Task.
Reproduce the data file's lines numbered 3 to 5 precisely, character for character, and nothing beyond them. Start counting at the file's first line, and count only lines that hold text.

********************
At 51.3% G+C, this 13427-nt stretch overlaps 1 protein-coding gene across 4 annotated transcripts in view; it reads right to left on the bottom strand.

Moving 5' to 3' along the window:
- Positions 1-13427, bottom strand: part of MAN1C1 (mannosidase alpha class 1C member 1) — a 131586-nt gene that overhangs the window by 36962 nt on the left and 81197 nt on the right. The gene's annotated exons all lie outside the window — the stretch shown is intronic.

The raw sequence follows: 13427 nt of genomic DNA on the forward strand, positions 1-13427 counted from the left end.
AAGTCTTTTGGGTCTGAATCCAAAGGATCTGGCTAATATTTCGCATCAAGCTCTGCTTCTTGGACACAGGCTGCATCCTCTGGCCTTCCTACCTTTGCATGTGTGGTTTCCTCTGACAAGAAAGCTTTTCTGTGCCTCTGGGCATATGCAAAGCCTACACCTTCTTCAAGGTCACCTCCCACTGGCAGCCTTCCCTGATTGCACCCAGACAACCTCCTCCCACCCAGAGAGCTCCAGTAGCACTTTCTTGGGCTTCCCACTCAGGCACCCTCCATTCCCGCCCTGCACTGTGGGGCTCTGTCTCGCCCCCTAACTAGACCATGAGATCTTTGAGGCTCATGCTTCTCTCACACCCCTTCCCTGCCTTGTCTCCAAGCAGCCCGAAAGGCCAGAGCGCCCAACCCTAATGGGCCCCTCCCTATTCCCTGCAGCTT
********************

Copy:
- Positions 1-13427, bottom strand: part of MAN1C1 (mannosidase alpha class 1C member 1) — a 131586-nt gene that overhangs the window by 36962 nt on the left and 81197 nt on the right. The gene's annotated exons all lie outside the window — the stretch shown is intronic.

The raw sequence follows: 13427 nt of genomic DNA on the forward strand, positions 1-13427 counted from the left end.
AAGTCTTTTGGGTCTGAATCCAAAGGATCTGGCTAATATTTCGCATCAAGCTCTGCTTCTTGGACACAGGCTGCATCCTCTGGCCTTCCTACCTTTGCATGTGTGGTTTCCTCTGACAAGAAAGCTTTTCTGTGCCTCTGGGCATATGCAAAGCCTACACCTTCTTCAAGGTCACCTCCCACTGGCAGCCTTCCCTGATTGCACCCAGACAACCTCCTCCCACCCAGAGAGCTCCAGTAGCACTTTCTTGGGCTTCCCACTCAGGCACCCTCCATTCCCGCCCTGCACTGTGGGGCTCTGTCTCGCCCCCTAACTAGACCATGAGATCTTTGAGGCTCATGCTTCTCTCACACCCCTTCCCTGCCTTGTCTCCAAGCAGCCCGAAAGGCCAGAGCGCCCAACCCTAATGGGCCCCTCCCTATTCCCTGCAGCTT